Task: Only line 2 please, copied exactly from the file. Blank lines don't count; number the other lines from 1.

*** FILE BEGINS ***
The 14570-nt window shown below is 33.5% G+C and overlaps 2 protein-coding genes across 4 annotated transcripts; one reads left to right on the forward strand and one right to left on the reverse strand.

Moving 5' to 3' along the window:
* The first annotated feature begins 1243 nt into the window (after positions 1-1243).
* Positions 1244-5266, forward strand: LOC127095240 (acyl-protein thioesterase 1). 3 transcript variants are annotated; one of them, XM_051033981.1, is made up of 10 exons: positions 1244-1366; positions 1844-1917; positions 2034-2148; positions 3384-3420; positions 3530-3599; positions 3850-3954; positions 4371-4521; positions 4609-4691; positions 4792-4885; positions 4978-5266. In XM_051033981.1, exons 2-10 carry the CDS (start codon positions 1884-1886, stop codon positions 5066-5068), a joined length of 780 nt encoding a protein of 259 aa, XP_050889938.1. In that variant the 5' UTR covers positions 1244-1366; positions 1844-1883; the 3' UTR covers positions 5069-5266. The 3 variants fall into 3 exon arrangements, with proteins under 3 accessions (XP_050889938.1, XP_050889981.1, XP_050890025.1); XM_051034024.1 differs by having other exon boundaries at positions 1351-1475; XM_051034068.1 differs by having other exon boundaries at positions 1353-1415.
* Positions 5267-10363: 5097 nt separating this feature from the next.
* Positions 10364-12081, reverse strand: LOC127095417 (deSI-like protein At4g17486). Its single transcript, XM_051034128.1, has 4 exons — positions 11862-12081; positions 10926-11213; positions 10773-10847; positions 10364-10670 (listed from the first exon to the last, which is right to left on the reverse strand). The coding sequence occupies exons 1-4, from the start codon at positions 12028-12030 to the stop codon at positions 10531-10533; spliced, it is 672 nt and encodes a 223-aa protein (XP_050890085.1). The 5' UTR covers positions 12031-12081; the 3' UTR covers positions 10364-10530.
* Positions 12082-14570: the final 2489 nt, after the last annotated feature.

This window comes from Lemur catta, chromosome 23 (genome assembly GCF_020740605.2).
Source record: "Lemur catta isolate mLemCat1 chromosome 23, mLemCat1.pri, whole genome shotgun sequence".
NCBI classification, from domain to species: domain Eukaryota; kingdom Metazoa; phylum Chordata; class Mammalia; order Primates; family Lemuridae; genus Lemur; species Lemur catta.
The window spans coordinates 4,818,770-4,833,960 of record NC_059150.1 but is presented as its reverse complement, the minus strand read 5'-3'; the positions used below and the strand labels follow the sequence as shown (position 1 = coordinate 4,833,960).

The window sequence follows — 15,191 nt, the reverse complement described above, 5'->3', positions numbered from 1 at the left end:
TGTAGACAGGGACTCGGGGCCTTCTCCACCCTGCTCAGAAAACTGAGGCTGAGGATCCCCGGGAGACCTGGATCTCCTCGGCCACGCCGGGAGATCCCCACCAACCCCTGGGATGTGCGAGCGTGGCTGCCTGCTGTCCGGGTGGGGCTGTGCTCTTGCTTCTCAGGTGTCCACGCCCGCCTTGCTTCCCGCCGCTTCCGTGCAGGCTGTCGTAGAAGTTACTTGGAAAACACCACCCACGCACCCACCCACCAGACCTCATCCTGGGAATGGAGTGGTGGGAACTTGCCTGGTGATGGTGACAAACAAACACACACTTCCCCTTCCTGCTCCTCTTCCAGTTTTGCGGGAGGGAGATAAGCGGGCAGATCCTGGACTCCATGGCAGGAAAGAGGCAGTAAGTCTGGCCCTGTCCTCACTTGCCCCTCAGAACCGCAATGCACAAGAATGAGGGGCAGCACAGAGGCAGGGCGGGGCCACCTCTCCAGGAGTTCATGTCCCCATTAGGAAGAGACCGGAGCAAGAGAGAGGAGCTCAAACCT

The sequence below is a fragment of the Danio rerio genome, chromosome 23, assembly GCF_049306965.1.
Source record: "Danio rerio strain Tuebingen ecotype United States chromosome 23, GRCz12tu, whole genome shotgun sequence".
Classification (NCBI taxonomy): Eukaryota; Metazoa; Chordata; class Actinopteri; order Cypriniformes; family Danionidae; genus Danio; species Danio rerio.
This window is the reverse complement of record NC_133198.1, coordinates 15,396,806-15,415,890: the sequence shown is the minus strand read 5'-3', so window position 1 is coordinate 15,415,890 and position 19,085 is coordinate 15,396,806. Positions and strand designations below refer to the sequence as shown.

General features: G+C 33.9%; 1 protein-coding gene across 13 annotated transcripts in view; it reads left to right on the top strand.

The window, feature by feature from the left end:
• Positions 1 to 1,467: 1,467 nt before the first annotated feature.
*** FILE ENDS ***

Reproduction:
Moving 5' to 3' along the window: